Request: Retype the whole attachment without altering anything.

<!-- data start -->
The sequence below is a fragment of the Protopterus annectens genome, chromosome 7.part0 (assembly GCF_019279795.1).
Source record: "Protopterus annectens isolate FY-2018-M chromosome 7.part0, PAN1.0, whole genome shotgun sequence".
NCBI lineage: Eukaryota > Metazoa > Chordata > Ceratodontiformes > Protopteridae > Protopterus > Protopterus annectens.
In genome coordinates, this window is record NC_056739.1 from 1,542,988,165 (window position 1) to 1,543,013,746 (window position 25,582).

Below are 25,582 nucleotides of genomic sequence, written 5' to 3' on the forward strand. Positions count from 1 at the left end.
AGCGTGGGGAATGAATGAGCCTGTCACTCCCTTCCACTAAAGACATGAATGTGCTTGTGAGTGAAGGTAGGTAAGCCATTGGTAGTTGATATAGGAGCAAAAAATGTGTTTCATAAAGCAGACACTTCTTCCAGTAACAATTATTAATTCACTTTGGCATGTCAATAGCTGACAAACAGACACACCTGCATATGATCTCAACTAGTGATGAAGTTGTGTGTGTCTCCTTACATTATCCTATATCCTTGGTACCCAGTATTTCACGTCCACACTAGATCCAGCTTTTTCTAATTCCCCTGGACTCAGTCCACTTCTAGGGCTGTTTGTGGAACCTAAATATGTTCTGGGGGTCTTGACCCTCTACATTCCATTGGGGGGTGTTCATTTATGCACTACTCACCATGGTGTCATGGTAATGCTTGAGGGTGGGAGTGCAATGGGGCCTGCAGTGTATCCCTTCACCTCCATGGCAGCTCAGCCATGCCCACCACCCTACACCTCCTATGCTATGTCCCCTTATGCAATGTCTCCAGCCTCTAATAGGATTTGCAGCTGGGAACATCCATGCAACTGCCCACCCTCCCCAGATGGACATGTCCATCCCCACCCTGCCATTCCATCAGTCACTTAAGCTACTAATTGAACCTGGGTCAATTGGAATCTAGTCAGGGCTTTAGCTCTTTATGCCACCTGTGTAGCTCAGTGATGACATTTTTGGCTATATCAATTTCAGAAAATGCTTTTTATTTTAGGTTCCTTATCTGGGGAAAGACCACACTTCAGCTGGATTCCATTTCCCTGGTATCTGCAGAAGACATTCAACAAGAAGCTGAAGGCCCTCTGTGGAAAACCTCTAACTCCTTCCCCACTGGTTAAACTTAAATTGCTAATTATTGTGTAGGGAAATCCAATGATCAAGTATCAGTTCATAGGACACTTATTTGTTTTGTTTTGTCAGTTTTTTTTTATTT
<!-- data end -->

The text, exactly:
The sequence below is a fragment of the Protopterus annectens genome, chromosome 7.part0 (assembly GCF_019279795.1).
Source record: "Protopterus annectens isolate FY-2018-M chromosome 7.part0, PAN1.0, whole genome shotgun sequence".
NCBI lineage: Eukaryota > Metazoa > Chordata > Ceratodontiformes > Protopteridae > Protopterus > Protopterus annectens.
In genome coordinates, this window is record NC_056739.1 from 1,542,988,165 (window position 1) to 1,543,013,746 (window position 25,582).

Below are 25,582 nucleotides of genomic sequence, written 5' to 3' on the forward strand. Positions count from 1 at the left end.
AGCGTGGGGAATGAATGAGCCTGTCACTCCCTTCCACTAAAGACATGAATGTGCTTGTGAGTGAAGGTAGGTAAGCCATTGGTAGTTGATATAGGAGCAAAAAATGTGTTTCATAAAGCAGACACTTCTTCCAGTAACAATTATTAATTCACTTTGGCATGTCAATAGCTGACAAACAGACACACCTGCATATGATCTCAACTAGTGATGAAGTTGTGTGTGTCTCCTTACATTATCCTATATCCTTGGTACCCAGTATTTCACGTCCACACTAGATCCAGCTTTTTCTAATTCCCCTGGACTCAGTCCACTTCTAGGGCTGTTTGTGGAACCTAAATATGTTCTGGGGGTCTTGACCCTCTACATTCCATTGGGGGGTGTTCATTTATGCACTACTCACCATGGTGTCATGGTAATGCTTGAGGGTGGGAGTGCAATGGGGCCTGCAGTGTATCCCTTCACCTCCATGGCAGCTCAGCCATGCCCACCACCCTACACCTCCTATGCTATGTCCCCTTATGCAATGTCTCCAGCCTCTAATAGGATTTGCAGCTGGGAACATCCATGCAACTGCCCACCCTCCCCAGATGGACATGTCCATCCCCACCCTGCCATTCCATCAGTCACTTAAGCTACTAATTGAACCTGGGTCAATTGGAATCTAGTCAGGGCTTTAGCTCTTTATGCCACCTGTGTAGCTCAGTGATGACATTTTTGGCTATATCAATTTCAGAAAATGCTTTTTATTTTAGGTTCCTTATCTGGGGAAAGACCACACTTCAGCTGGATTCCATTTCCCTGGTATCTGCAGAAGACATTCAACAAGAAGCTGAAGGCCCTCTGTGGAAAACCTCTAACTCCTTCCCCACTGGTTAAACTTAAATTGCTAATTATTGTGTAGGGAAATCCAATGATCAAGTATCAGTTCATAGGACACTTATTTGTTTTGTTTTGTCAGTTTTTTTTTATTT